Conventional advice says a full emergency fund should equal three to six months of living expenses. Practically, that can be three to six months of bare-bones expenses, because a household in crisis presumably would cut back on all expenses but necessities. That dollar figure can equal three to six months of covering the rent or mortgage, feeding the family and paying for electricity and gasoline.
The Bankrate.com survey found that 46 percent of respondents have at least three months of expenses socked away, and 22 percent have savings to cover fewer than three months.
One-earner families should aim for six months of savings, and those with multiple earners can get away with less, experts generally say.
High-income individuals probably want an even larger emergency fund, because it typically takes longer to find higher-paying jobs, Long said. People making about $100,000 a year should have nine months of emergency savings, he advised, and those making $250,000 should have 12 months.
“A year in an emergency fund, that’s the ideal,” Long said.
Another way to calculate the needed total is to plan for the number of months a laid-off person in your industry typically takes to get a new job.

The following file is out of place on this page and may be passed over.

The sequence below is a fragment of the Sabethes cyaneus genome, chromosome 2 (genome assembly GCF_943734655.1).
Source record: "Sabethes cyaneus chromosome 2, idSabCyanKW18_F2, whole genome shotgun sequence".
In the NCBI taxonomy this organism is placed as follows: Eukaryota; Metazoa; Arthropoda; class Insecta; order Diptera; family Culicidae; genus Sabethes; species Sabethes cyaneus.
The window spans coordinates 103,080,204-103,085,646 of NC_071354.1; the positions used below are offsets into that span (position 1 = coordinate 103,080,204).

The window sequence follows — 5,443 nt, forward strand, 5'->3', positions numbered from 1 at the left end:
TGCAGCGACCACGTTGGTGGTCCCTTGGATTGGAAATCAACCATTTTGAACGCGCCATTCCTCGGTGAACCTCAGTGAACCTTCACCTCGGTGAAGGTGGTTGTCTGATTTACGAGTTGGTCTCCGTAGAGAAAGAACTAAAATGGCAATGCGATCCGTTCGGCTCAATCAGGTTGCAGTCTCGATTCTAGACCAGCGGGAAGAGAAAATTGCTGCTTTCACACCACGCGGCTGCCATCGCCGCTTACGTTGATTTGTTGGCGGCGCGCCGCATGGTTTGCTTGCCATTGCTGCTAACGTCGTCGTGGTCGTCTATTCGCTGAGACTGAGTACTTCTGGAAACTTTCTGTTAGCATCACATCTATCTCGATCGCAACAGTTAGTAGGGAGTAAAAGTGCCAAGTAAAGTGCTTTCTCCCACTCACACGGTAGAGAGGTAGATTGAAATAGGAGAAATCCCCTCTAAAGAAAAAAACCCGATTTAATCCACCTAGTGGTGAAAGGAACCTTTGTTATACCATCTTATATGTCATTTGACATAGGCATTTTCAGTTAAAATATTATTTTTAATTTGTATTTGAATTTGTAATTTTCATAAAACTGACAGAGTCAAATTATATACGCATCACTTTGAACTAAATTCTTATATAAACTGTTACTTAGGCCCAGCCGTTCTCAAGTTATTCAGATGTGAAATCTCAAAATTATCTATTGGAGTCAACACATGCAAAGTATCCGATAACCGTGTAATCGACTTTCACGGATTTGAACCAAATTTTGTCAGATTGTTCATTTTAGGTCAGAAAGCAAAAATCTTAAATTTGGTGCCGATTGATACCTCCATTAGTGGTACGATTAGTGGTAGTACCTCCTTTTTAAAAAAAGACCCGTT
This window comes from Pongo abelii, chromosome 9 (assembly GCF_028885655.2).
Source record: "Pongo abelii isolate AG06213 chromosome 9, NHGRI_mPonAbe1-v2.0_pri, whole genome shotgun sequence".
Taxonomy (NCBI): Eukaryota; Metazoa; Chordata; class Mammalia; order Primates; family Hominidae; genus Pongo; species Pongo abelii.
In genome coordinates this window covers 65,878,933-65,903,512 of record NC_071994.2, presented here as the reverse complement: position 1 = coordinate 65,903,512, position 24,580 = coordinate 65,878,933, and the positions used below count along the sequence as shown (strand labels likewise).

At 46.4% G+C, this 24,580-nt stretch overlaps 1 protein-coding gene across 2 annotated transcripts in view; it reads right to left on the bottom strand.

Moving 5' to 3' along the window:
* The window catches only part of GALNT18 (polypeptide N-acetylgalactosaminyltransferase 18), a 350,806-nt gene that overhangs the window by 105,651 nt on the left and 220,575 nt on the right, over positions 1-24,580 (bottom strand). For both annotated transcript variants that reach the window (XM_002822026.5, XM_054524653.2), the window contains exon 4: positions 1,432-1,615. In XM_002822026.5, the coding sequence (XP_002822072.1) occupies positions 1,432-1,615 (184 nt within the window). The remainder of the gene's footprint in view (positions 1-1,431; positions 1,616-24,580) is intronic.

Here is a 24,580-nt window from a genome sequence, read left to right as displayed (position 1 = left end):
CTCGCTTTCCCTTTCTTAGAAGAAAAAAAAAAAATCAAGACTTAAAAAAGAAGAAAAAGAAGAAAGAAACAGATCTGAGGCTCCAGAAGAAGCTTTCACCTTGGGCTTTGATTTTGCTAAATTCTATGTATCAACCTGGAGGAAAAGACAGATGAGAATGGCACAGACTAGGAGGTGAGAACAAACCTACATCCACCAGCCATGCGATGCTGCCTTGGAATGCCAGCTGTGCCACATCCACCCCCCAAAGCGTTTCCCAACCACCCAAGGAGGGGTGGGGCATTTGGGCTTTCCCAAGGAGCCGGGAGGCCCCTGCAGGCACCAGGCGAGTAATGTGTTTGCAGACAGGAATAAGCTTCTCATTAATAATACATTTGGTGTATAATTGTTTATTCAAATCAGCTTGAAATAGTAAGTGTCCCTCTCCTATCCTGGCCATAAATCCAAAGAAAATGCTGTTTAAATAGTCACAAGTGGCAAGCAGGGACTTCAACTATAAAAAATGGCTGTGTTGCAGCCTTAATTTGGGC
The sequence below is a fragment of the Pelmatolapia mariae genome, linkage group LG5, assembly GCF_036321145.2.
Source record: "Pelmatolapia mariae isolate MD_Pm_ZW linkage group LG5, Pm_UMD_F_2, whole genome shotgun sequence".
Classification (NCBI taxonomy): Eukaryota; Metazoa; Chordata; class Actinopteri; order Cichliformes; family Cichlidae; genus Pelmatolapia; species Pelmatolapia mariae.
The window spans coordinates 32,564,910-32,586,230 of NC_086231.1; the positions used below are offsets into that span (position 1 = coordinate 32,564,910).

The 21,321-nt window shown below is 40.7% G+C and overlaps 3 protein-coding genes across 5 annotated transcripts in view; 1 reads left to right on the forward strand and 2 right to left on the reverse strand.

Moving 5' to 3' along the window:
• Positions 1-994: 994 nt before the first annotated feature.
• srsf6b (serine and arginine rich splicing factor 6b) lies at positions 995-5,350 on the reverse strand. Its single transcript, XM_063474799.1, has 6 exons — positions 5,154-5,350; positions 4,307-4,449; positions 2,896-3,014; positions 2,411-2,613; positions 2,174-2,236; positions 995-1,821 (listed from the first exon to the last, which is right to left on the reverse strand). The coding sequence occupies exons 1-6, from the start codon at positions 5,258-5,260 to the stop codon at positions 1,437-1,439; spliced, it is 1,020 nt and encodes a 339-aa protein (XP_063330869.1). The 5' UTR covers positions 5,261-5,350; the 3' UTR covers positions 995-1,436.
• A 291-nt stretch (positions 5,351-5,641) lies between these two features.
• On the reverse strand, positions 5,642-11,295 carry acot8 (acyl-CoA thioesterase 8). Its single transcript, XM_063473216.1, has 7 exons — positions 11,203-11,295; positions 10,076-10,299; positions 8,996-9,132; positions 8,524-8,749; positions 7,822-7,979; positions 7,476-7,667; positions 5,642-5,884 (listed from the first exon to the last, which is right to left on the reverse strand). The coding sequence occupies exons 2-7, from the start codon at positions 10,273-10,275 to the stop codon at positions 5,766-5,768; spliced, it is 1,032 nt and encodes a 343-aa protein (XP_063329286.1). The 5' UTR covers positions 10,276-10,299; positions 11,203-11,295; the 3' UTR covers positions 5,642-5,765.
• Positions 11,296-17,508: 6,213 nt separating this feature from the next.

“You have to plan for what’s happening at your job level,” said Julie Murphy Casserly, a financial planner in Chicago and author of “The Emotion Behind Money: Building Wealth from the Inside Out.”
WHAT CONSTITUTES AN EMERGENCY FUND? Cash is certainly the central component of an emergency fund, and some experts argue it’s the only one. Others have a more liberal view, counting credit as part of the fund. Examples are unused credit on credit cards, home-equity lines of credit (HELOC) and even borrowing from family.
The idea is that during a time of financial crisis, especially a job loss, you would use every source of money you have.
“While saving up that money is important, the thing that saves us a lot of times is access to credit,” Weston said.
Even so, aiming to have a significant cash stash is important.
“I still would eventually want that cash,” Weston said. “I wouldn’t say, ‘I have a HELOC; I don’t need to save anything.’ “
Another reason to have cash is that fewer people have access to credit now that lenders have cracked down on who they lend to and how much.
“For a time, people couldn’t imagine a world where credit wasn’t available to them. We’re in that world,” Long said.
And, as happened during the recent financial crisis, banks can decide to reduce limits on credit accounts or eliminate them altogether.
“You cannot count on them as part of your emergency fund, because a lender can lower the limits at their discretion,” Long said.
For a different reason, Casserly doesn’t like to count credit in the emergency fund.